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Abstract  

The aim of this study is the radiometric determination of uranium in waters by liquid scintillation counting (LSC) after pre-concentration of the element by cloud point extraction (CPE). For CPE, tributyl phosphate (TBP) is used as the complexing agent and (1,1,3,3-Tetramethylbutyl)phenyl-polyethylene glycol (Triton X-114) as the surfactant. The measurement is performed after phase separation by mixing of the surfactant phase with the liquid scintillation cocktail. The effect of experimental conditions such as pH, reactant ratio (e.g. m(TBP)/m(Triton), ionic strength (e.g. [NaCl]) and the presence of other chemical species (e.g. Ca2+ and Fe3+ ions as well as humic acid and silica colloids) on CPE has been investigated. According to the experimental results the total method efficiency is (13 ± 2)% and the chemical recovery (50 ± 10)% at pH 4 and reactant ratio (V(TBP)/V(Triton) = 0.1). Regarding the other parameters, generally Ca2+ and Fe3+ ions as well as the presence of colloidal species in solution (even at low concentrations) results in significant decrease of the chemical recovery of uranium. On the other hand increasing NaCl concentration leads to enhancement of chemical recovery. The detection limit under optimum experimental conditions has been found to be 0.5 Bq L−1 indicating that the method could be applied only to waters samples with increased uranium concentration. Moreover, the negative effect of the chemical species found in natural waters limits the applicability of the method with the respect to environmental radioactivity measurements.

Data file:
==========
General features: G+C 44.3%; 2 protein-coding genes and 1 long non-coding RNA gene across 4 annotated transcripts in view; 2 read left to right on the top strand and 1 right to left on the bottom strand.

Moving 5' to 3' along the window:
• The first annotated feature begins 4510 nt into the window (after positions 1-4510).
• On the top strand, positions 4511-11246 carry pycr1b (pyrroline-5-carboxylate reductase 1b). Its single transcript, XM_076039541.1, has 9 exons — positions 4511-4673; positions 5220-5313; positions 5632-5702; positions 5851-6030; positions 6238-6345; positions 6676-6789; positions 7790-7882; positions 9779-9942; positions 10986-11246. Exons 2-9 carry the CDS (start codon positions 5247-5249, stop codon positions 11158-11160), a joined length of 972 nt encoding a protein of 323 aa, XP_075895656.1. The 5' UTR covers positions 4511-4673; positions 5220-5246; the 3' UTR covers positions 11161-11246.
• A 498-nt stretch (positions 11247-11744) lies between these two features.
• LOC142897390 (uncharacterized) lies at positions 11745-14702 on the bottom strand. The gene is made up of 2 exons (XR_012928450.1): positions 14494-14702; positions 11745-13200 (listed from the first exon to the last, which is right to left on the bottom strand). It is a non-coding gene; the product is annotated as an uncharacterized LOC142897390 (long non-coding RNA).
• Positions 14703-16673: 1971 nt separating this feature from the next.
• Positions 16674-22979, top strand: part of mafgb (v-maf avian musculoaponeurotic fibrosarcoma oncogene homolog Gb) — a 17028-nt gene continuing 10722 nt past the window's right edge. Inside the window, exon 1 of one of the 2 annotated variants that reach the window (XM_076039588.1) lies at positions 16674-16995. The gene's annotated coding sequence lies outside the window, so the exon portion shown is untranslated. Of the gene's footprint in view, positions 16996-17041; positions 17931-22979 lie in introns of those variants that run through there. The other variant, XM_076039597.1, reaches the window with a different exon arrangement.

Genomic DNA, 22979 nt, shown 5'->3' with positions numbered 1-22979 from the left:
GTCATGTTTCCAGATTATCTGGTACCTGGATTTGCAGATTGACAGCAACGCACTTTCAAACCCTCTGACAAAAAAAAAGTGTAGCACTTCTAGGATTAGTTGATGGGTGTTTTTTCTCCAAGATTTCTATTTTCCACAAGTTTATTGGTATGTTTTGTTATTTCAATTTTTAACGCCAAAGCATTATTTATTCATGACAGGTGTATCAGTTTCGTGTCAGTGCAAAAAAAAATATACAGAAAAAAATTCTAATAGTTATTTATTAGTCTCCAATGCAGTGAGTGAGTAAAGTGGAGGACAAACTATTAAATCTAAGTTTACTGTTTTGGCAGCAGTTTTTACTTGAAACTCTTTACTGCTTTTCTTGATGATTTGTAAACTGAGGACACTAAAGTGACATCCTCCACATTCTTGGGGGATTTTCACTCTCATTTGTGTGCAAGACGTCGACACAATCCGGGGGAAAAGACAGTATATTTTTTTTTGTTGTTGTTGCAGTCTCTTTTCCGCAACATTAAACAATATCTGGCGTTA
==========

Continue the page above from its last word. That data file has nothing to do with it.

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A method for the preconcentration of Cu(II) by cloud point extraction (CPE) followed by its determination using neutron activation analysis (NAA) was developed. The method involves the use of a nonionic surfactant, namely PONPE-7.5, and a chelating agent 1-(2-pyridylazo)-2-naphthol (PAN). The phase diagram of the surfactant was constructed and the effects of different additives on the cloud point were investigated. Factors, such as the solution pH, ionic strength, temperature, and concentrations of chelating agent and surfactant, which can influence the extraction efficiency of the metal, were optimized. The copper(II) chelate was extracted into a surfactant-rich phase of small volume with a recovery of nearly 100% and a preconcentration factor of 60. The small volume of the surfactant-rich phase obtained complies with the green chemistry concept, allowing the design of extraction procedures having lower toxicity than those using organic solvents. The method was applied to tap water samples.